Coastal dune grasslands, dune heathlands and dune slacks are threatened or vulnerable habitats all across Europe. In the Netherlands, the dunes’ biodiversity is decreasing, mainly due to eutrophication and desiccation. The Dutch dunes are of European importance as they comprise 10% of all European dunes, and are among the best preserved in the northwest of Europe. The State Forestry Service manages around 15 000 ha of dunes, roughly a third of the total area. Eight Natura 2000 sites, partly managed by the State Forestry Service, are included in this project. The priority types of dunes, ‘the fixed grey’ and the ‘decalcified fixed dunes with Empetrum nigrum’, are two of the dominant habitat types in the project site area.
The main objective of this project was to create favourable conservation conditions through a set of related measures carried out on 4 700 ha of dunes covering eight Natura 2000 sites. The project focused on restoration of around 1 100 ha of wet and humid dune areas, primarily through restoration of natural hydrology, sod cutting and the removal of shrubs. It also aimed to restore dune grasslands and heathlands on around 1 550 ha through grazing, preceded by the removal of non-indigenous forest and/or scrub, favouring the two priority dune types: ‘fixed grey dunes’ and ‘decalcified fixed dunes with Empetrum nigrum’. Furthermore, the project would create favourable conditions for embryonic dunes and shifting dunes with Ammophila arenaria on 10 to 20 ha. Finally, it aimed to replace coniferous plantation with natural woodland on an area of around 40 ha.
The Dutch Coastal Dunes project carried out various measures to restore the dynamics and openness of our dunes. On the islands of Texel, Terschelling, at Hollands Duin and the Kop van Schouwen, trees and bushes were removed from wet dune slacks to create more space for young vegetation and to introduce more openness and variation to the landscape.
Alongside tackling the dense vegetation in the dune valleys, the project in also worked to improve soil hydrology. The exceptional plants that characterise the dune valleys thrive in damp conditions. Various valleys have been re-wetted by filling in ditches or rerouting them.
Nutrient-rich topsoil was removed from various dune valleys at all the project sites. Topsoil is the top 10 to 15 cm of black earth where most of the nutrients plants need are located. Trees, shrubs and grass grow well in a nutrient-rich soil, but overgrow the plants, such as bog stars and rare orchids, which need nutrient-poor conditions. The seeds of these plants are often still to be found in the subsoil’s seedbank. Removing the topsoil allows these seeds to germinate.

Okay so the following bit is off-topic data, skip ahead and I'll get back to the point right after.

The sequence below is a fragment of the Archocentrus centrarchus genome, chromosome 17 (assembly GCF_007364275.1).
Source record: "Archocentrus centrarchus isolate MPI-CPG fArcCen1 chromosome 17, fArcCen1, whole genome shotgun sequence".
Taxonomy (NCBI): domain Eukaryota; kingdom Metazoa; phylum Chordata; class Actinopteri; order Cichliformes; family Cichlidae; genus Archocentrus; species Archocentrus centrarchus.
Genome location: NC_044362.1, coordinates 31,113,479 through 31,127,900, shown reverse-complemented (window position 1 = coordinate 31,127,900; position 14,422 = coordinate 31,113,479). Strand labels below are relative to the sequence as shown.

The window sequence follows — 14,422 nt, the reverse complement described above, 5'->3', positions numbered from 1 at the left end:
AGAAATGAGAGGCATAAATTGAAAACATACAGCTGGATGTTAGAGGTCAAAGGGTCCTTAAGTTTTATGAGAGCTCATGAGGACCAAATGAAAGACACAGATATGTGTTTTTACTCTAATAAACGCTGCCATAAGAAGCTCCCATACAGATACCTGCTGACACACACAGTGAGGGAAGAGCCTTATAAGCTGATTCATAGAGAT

To ensure that the dunes remain open after all these activities, livestock grazing is being encouraged in various locations at all the project sites. Goats, sheep, ponies and cattle ensure that young trees do not gain a foothold. Furthermore, the livestock trample the soil which leads to more open spaces and variation in the dunes. In some places this can even restart the aeolian movement of sand. Thanks to new gates and fencing, the livestock stays in the designated areas and visitors can enter and leave.
By restoring the natural dynamic of the dune, the wind, sand and sea can recommence their natural effects. Desiccated dunes have been re-wet and the management of areas using grazing has been expanded. Restoring the dunes’ natural variation benefits animal and plant species.
While the dunes are still in an early stage of recovery, the initial signs provide hope. On Texel, wet and moist pioneer communities (Littorellion uniflorae and Nanocyperion flavescentis) were observed on areas exhibiting the first restoration phases of species-rich dune slacks. During the monitoring study of wet dune slacks on Terschelling 15 IUCN Red List species were observed, of which some were numerous: shoreweed, round-leaved sundew, bog myrtle, allseed, lesser water-plantain and yellow centaury.
On Vlieland, in rehydrated valleys, black bogrush and early marsh orchid were observed for the first time in decades, while on Ameland it is still to early to assess the effects of the project. Locally characteristic species such as bog stars, seaside centaury and brookweed were seen in the mainland dunes near Noordwijk and Wassenaar. At the Vroongronden on Schouwen, the characteristic vegetation of open water or valleys that dry out over the summer prove to be responding positively to the measures implemented: in 2011, 16 Red List species were observed. Before the interventions, a number of these plant species had disappeared in these locations.
The project results can be summarised as follows:
Further information on the project can be found in the project's layman report and After-LIFE Conservation Plan (see "Read more" section).